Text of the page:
arrowpic A courteous experience with                      focus on ergonomics.

 

FLYING HIGHER

IndiGo airlines posted a profit of $ 100M over revenue of $720M in the first fiscal quarter of this year. The company’s maiden IPO of ~$ 500M in October was six times oversubscribed and was India’s biggest IPO since 2012. Already on its way to prove Warren Buffet wrong about investing in airlines?

 

indigo-main

 

Sources

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3 thoughts on “IndiGo Airlines: On Time, Every Time

  1. Interesting research. By focusing on punctuality, I think they stuck a chord with the Indian consumer who has been fed up with lack of reliability in the industry. IndiGo has replicated the Southwest model and focusing on quicker turn around times and standardized maintenence schedules has helped them achieve this.

  2. Very interesting company. Having written about Spirit, a similar discount airline, for my TOM challenge, I was curious to see how IndiGo compared. I am curious how IndiGo is perceived by its customers. Is this considered a desirable airline to fly, or do people only choose it based on cost? I also wonder if the airplane operating time might eventually lead to increased maintenance issues for their planes.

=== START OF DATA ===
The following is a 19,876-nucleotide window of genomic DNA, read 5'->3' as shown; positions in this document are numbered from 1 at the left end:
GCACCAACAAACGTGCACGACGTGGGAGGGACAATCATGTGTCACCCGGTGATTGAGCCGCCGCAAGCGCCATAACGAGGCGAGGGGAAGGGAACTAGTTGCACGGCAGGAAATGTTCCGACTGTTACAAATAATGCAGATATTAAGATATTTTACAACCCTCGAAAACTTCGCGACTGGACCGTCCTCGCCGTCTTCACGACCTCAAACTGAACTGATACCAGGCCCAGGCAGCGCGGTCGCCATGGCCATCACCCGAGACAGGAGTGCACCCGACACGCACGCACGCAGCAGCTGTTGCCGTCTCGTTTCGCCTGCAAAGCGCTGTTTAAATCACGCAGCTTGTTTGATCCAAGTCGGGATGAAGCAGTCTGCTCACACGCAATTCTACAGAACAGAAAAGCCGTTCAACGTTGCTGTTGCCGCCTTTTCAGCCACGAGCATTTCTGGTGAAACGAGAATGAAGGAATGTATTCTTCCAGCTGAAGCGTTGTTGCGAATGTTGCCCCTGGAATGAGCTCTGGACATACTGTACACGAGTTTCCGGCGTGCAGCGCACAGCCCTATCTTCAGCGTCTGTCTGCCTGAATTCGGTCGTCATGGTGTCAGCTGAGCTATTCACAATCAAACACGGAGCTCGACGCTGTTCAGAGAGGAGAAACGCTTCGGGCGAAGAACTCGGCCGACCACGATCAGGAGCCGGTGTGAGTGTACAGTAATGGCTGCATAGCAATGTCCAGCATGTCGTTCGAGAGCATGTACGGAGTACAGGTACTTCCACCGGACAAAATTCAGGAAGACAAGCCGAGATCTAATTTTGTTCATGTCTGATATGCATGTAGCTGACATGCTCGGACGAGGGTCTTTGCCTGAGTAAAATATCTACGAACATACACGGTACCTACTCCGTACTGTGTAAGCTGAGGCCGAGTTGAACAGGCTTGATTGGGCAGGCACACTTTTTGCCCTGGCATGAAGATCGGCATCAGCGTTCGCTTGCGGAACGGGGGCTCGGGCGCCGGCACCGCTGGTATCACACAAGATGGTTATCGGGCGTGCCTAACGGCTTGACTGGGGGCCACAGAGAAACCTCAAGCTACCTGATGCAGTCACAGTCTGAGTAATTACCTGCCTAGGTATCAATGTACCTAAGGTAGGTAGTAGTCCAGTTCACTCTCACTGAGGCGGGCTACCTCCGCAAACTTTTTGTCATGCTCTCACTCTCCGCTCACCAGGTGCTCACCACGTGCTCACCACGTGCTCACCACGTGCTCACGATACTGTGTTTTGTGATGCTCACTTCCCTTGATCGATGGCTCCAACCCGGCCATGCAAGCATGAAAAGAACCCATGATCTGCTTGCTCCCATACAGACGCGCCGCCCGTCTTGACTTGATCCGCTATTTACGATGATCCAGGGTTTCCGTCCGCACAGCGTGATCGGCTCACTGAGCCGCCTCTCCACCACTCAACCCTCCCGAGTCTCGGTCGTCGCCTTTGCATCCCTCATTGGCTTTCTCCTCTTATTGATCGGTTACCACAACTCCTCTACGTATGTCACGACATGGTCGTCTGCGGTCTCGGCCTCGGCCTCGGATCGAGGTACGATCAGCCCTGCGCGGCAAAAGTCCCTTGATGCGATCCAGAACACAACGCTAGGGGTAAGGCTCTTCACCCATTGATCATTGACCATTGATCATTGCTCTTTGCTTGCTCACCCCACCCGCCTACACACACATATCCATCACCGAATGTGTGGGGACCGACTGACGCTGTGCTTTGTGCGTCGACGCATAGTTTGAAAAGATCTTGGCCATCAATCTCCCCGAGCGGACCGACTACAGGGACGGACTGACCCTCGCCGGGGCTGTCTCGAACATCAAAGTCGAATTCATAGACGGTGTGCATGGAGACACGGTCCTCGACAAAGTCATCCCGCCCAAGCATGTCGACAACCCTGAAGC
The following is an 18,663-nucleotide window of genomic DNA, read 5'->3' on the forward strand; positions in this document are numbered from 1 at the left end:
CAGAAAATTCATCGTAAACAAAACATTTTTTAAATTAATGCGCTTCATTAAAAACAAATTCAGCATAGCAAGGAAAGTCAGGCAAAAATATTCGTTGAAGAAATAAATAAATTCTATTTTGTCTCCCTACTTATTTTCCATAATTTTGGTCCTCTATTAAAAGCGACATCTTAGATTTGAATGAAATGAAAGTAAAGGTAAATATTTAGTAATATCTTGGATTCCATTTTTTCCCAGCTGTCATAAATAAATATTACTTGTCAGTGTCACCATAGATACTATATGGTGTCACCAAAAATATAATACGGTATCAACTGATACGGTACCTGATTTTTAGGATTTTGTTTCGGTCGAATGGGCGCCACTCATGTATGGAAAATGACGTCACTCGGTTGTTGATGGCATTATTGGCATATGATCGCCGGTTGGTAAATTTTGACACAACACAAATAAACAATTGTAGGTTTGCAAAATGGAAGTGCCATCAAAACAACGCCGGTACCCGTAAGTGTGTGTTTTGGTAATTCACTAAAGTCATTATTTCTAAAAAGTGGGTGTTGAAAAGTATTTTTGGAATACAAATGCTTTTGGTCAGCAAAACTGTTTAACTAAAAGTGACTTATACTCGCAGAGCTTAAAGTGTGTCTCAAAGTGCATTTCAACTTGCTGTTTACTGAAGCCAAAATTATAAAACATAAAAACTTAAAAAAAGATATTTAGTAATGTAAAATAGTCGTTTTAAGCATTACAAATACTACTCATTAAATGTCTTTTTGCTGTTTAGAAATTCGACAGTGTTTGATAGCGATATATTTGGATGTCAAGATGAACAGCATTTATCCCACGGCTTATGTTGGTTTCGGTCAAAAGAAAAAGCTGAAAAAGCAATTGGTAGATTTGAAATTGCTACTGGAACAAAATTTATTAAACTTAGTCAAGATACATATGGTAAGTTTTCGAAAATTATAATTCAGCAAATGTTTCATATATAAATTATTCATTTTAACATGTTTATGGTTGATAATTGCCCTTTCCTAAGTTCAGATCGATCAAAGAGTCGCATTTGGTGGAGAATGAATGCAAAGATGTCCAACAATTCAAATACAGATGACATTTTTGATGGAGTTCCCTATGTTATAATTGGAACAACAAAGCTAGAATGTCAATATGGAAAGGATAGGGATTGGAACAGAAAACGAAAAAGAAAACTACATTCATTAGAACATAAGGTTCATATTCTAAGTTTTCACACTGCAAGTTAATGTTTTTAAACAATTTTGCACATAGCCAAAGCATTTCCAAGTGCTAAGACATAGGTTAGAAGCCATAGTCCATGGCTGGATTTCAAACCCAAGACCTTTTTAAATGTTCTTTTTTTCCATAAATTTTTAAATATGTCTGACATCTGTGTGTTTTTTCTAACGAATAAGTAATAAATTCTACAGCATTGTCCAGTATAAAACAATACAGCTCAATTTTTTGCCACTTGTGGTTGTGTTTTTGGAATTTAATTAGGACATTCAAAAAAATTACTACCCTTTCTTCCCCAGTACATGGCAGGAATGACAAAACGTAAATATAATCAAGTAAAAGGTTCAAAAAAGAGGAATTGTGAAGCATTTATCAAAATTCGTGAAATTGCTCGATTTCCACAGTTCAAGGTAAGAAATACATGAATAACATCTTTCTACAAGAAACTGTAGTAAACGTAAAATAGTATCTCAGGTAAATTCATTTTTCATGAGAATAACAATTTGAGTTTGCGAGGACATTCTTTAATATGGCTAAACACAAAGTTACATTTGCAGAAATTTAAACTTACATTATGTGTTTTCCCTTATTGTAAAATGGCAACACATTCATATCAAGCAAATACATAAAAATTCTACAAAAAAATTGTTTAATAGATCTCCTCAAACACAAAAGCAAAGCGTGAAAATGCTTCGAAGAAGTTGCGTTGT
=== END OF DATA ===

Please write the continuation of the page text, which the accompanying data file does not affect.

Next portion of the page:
3. Great post. It is very tough in the airline industry to consistenly prodcue profits and IndiGO seems to have a model that works. I just wonder if you knew more about the limitations on scalibility of this model. You mentioned that they offer few destinations, but with higher frequency. Are destinations ruled out because of volume? or because longer routes may offer more operational complexity and cause their model to falter?